These days I’m constantly bombarded with headlines about disinformation and misinformation. The words, seemingly used interchangeably, create yet another layer of confusion in trying to figure out what, and who, to trust on the internet.
I had an idea about how the two terms differed in meaning, but I wanted confirmation. Naturally I consulted the dictionary first. Confirming the definition and meaning of your terms is always a good start, even if you think you already know what they mean. Then I read another favorite resource, Quick and Dirty Tips, by Mignon Fogarty, Grammar Girl. This amazing website is full of short, targeted grammar tips.
Essentially the difference between the two terms is intent. Misinformation is incorrect information that is unknowingly, or mistakenly, spread. For example, people who retweet or forward articles containing inaccurate information. Whereas disinformation is intentionally spreading false information. According to my research, it is derived from a Russian word, dezinformatsiya.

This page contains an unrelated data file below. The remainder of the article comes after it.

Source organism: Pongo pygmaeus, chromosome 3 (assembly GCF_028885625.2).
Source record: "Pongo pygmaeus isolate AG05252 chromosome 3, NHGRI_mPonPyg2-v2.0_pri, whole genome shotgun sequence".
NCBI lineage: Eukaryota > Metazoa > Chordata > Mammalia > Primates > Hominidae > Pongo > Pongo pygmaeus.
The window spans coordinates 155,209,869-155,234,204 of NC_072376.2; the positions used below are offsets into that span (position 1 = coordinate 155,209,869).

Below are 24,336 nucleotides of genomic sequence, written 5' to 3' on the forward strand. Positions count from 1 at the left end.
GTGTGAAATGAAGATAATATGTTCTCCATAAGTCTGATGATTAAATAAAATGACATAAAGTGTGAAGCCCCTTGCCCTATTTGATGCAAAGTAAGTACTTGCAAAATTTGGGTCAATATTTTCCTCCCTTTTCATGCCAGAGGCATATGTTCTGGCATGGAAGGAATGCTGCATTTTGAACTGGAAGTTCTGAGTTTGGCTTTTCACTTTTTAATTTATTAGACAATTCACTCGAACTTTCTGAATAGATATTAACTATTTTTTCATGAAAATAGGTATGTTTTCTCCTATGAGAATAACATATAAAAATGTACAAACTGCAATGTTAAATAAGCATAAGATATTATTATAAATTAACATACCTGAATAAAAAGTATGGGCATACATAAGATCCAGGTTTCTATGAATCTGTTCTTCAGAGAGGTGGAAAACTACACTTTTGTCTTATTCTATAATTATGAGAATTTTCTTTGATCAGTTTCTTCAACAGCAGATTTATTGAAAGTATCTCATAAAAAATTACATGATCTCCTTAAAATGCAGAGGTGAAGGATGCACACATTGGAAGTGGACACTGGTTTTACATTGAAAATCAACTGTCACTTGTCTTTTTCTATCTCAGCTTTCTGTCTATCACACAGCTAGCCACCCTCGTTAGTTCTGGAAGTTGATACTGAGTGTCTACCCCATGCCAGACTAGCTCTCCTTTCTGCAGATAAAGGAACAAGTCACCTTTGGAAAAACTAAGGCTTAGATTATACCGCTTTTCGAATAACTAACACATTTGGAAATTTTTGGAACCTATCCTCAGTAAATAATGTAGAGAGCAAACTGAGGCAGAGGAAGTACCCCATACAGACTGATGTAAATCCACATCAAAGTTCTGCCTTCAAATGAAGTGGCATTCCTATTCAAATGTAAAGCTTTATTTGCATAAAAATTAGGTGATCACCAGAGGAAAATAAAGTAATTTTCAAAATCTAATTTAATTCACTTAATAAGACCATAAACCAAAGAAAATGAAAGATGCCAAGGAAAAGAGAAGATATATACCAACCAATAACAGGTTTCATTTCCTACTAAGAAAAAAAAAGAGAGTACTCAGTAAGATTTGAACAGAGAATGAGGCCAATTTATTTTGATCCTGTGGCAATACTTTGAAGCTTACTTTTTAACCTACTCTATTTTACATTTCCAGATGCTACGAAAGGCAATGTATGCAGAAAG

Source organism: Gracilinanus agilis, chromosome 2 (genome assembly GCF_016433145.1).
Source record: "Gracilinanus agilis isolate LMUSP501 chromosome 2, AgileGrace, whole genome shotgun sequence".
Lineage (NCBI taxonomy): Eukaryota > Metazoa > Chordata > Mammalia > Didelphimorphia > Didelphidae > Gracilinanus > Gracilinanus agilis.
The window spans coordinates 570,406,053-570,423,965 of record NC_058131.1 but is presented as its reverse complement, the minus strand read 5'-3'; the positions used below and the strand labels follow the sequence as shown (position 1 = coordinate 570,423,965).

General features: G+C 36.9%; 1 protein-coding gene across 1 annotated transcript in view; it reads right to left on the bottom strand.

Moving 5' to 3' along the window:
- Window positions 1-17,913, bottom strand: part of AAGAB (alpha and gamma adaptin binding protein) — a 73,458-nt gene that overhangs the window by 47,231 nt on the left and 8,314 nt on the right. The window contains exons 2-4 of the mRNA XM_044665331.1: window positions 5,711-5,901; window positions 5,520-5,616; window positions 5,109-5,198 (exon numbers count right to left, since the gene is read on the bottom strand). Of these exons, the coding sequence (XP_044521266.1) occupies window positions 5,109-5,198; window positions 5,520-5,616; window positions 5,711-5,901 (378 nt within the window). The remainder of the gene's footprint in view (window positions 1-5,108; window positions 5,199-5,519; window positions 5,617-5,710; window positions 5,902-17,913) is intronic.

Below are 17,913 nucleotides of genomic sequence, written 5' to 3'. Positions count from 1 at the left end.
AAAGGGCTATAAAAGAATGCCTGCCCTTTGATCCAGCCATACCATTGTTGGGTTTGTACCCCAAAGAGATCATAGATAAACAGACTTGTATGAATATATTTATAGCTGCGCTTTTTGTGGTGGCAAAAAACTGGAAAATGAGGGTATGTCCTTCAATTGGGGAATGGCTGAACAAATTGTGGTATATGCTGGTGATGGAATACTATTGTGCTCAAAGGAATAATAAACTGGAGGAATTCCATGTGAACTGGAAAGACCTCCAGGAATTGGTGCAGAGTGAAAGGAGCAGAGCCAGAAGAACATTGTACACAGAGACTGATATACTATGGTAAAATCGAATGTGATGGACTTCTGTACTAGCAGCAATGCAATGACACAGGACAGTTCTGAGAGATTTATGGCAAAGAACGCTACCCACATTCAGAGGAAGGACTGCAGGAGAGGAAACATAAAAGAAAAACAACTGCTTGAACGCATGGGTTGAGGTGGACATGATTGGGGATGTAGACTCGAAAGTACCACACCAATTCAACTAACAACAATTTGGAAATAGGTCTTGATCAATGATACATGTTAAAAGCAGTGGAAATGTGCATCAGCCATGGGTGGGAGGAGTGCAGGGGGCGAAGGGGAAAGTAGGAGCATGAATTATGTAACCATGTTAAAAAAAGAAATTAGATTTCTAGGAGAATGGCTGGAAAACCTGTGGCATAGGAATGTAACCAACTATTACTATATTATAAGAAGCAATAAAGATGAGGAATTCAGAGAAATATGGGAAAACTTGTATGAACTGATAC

For those of us who are just trying to figure out what’s going on in the world, it can be challenging to discern the difference between real news and fake news. Between advertisements and articles that are misinformation, disinformation, or simply propaganda. In early September, the New York Times posted an interactive article entitled “Can You Spot the Deceptive Facebook Page?” to educate people on how to detect the differences, including four examples to test your skills.
I managed to correctly identity the fakes, but I found it challenging because they are so well done. Some of the tips offered to spot fake ads included things like noticing spelling or grammar mistakes, but honestly, who doesn’t post something with a typo once in a while?
I also think having the two samples placed side-by-side made it easier to tell which one was real and which one was fake. In a real world context, if one of the fake ads appeared in your social media feed alongside everything else, it could be even more difficult to tell it wasn’t genuine. To further complicate matters, sometimes the fake campaigns on Facebook are populated with content by real people from real groups.
It’s also easy for disinformation to go “viral”, making it complicated to validate if it’s real or not. My advice, rely on a trusted source and observe the details. Check out this guide on Evaluating Information for more tips on how to spot disinformation.